Erdogan’s comments at the recent Organisation of Islamic Cooperation summit show that he intends to ease tensions with Syrian President Bashar al-Assad, when the Turkish president said that Syria is the cradle of civilization in the region and foreign powers should not be allowed to carve it up.
This suggests the formation of a four-nation alliance between Russia, Syria, Iran and Turkey. The new alliance would likely consider an attack on Idlib to liberate it from al-Nusra fighters once the battle for Deir ez Zor is over. Thus, Moscow would undoubtedly continue leveraging its relationship with Tehran and Ankara to form this alliance to ease sanctions against Russia and Iran on one hand, and to lure Turkey further away from its Western allies.
Though both Russia and Iran share a convoluted history, what unites both nations is their common interest to reduce American and Western influence in the Middle East. Tehran and Moscow have put their differences and rifts aside and opted for cooperation in various fields, including energy and trade. A study by Center for Strategic and International Studies shows:
“Economic relations between Turkey, Russia, and Iran are dominated by energy and low-end commerce. Turkey-Russia economic relations remain mutually beneficial; however, the two countries would be hard pressed to achieve the goal of $100 billion in total trade volume. Turkey is the third largest market for Russian gas and also imports substantial oil, coal, and petroleum products. They are pursuing cooperation in development of nuclear power and may link electrical grids around the Black Sea. While there are significant economic opportunities in Russia and Central Asia, Turkey is disinclined and unable to change its economic and foreign policy orientation away from the European Union and the United States.”
On the other hand, Iran has pursued a pragmatic policy to build closer economic and energy relations with its immediate neighbors to boost regional cooperation, strengthen security and lower the effects of international sanctions. This has resulted in Russian military, economic and political support to Iran on the international arena. The culmination of this cooperation was obvious when, in August 2016, the Russians took the world by surprise when they used Iran’s Hamadan airbase to strike targets in Syria. It is the first time ever since World War II that a foreign country had used an Iranian military base.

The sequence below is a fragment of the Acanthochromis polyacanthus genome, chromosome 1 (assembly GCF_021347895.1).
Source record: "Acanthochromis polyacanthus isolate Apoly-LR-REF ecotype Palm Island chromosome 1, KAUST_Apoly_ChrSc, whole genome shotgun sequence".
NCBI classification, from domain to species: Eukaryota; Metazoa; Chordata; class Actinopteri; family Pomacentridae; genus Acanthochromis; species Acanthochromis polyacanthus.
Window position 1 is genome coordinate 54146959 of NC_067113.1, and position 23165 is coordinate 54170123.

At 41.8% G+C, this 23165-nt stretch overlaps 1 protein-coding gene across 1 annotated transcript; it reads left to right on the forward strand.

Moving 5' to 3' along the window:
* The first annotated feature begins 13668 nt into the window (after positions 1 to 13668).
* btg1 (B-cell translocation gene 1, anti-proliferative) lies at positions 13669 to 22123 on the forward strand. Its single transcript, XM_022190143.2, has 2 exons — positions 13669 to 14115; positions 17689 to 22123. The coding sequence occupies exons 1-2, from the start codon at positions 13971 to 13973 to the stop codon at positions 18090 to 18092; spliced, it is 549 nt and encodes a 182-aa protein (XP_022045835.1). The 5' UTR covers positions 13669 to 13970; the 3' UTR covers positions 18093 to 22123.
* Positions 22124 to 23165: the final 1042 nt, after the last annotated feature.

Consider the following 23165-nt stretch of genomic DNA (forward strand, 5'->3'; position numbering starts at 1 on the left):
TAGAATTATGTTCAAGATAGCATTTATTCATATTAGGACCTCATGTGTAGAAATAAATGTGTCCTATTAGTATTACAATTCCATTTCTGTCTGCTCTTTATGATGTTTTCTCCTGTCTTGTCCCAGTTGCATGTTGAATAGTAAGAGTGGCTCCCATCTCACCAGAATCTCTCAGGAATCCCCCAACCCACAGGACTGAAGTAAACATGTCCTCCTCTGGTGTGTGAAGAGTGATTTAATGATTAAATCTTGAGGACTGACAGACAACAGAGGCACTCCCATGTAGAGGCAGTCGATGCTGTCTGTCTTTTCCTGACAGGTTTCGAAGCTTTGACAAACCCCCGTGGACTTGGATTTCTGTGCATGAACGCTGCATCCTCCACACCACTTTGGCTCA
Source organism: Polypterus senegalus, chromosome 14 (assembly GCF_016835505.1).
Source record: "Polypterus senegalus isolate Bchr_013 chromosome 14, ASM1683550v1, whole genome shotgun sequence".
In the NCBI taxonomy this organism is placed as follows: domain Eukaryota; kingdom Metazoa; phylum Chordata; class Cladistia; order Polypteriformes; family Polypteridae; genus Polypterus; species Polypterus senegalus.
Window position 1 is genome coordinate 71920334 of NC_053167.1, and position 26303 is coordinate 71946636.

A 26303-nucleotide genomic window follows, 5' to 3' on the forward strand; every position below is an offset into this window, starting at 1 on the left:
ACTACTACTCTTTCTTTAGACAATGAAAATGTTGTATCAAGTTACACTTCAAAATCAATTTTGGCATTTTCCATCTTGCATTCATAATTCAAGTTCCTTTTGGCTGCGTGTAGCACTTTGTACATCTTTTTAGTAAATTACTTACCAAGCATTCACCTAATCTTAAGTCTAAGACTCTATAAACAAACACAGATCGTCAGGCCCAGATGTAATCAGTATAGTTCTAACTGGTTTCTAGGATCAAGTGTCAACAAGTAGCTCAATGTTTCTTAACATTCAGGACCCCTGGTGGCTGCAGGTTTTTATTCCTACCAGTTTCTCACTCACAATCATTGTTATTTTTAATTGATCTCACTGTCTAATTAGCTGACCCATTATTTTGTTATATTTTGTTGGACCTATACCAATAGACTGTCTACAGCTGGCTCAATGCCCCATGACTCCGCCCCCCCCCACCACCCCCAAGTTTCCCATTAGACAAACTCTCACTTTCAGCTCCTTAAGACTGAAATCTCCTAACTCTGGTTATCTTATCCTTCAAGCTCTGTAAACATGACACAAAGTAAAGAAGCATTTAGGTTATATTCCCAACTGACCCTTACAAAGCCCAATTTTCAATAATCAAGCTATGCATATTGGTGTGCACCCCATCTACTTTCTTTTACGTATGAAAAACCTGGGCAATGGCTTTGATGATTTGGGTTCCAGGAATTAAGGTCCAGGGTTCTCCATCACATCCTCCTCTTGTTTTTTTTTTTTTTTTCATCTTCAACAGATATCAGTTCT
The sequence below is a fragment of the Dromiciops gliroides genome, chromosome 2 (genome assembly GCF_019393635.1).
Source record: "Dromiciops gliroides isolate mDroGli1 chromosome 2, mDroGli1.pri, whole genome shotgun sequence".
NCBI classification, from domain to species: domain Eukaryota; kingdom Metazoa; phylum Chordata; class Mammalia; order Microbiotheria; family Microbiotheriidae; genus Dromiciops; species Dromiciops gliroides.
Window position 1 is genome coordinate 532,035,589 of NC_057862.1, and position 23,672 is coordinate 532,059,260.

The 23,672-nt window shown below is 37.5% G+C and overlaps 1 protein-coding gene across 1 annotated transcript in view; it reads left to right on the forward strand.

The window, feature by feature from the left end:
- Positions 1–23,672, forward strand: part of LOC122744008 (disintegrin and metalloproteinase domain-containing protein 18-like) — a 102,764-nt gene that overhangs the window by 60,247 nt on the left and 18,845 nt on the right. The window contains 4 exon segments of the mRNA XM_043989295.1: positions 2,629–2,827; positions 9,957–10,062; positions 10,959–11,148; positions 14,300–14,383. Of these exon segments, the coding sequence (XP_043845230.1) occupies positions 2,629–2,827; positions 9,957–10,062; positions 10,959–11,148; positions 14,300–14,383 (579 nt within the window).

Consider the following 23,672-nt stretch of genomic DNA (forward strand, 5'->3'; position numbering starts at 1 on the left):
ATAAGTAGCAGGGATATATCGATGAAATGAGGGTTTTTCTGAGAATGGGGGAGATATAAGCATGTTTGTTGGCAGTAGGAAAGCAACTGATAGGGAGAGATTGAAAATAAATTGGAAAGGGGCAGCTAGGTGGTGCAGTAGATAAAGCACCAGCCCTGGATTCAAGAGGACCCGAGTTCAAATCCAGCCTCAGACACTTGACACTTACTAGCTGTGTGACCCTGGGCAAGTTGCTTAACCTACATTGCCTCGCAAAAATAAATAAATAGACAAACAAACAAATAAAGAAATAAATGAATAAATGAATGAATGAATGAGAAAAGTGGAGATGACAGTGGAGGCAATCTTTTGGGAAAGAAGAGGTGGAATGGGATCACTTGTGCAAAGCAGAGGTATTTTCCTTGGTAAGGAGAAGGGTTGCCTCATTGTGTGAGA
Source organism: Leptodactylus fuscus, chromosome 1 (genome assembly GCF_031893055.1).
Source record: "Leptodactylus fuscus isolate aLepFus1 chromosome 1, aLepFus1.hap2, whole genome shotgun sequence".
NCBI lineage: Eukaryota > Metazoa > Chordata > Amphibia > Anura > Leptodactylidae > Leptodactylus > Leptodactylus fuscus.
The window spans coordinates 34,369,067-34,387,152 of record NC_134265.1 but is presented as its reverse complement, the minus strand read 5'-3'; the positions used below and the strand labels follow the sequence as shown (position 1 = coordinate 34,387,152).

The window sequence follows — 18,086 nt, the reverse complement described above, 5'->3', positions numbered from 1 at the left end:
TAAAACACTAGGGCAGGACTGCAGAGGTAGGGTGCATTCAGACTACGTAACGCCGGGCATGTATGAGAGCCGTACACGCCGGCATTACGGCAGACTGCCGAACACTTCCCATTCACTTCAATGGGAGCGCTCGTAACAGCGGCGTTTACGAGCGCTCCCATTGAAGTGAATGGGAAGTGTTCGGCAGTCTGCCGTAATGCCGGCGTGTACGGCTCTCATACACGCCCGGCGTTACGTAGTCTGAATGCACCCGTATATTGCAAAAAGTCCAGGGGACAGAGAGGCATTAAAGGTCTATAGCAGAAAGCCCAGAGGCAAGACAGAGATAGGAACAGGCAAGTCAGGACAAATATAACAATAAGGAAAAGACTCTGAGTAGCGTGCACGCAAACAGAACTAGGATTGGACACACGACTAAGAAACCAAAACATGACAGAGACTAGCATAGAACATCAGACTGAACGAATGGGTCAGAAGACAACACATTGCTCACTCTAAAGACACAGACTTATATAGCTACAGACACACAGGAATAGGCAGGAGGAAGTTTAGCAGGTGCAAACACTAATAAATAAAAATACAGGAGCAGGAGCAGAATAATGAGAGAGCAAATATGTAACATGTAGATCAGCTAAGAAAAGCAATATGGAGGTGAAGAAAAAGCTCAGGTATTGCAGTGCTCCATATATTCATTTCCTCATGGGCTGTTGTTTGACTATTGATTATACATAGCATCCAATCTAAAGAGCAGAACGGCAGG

Meanwhile in Libya
Similarly, Moscow’s foothold in Libya is growing, with Putin increasingly supporting General Khalifa Haftar, head of the Libyan National Army, whose officers are trained in Russia. (Haftar opposes the UN-brokered and internationally recognized Government of National Accord in Tripoli.) The general has paid many visits to Russia in the past few months seeking military and political support to gain control over the whole of the country. After the fall of Muammar Gaddafi’s regime in October 2011, Russia has lost not only billions of dollars of investments, but also its access to the Benghazi port. Russia considers Haftar as a key in its access to Libya. Moreover, Russia has provided the Tobruk government with military expertise, and in May 2016, it printed 4 billion Libyan dinars ($2.8 billion) for the Central Bank of Libya, transferring the money to Haftar days later.
Another important matter is that Putin and Haftar share an interest in the exploitation of the Libyan energy sector to be able to set the world’s oil and gas prices. This is Putin’s strategic thinking: to control the global gas and oil sectors in order to be free from pressure from other countries.
The Middle East and North Africa (MENA) region is changing, and the coalition and alliance map is being redrawn rapidly at a time when the fate of many states in the Middle East is at stake. Many political spats and rifts could lead to proxy wars and potentially redraw demarcation lines for new states in parts of Iraq and Turkey, with new partnerships that would determine the future of MENA for the coming decades.
The views expressed in this article are the author’s own and do not necessarily reflect Fair Observer’s editorial policy.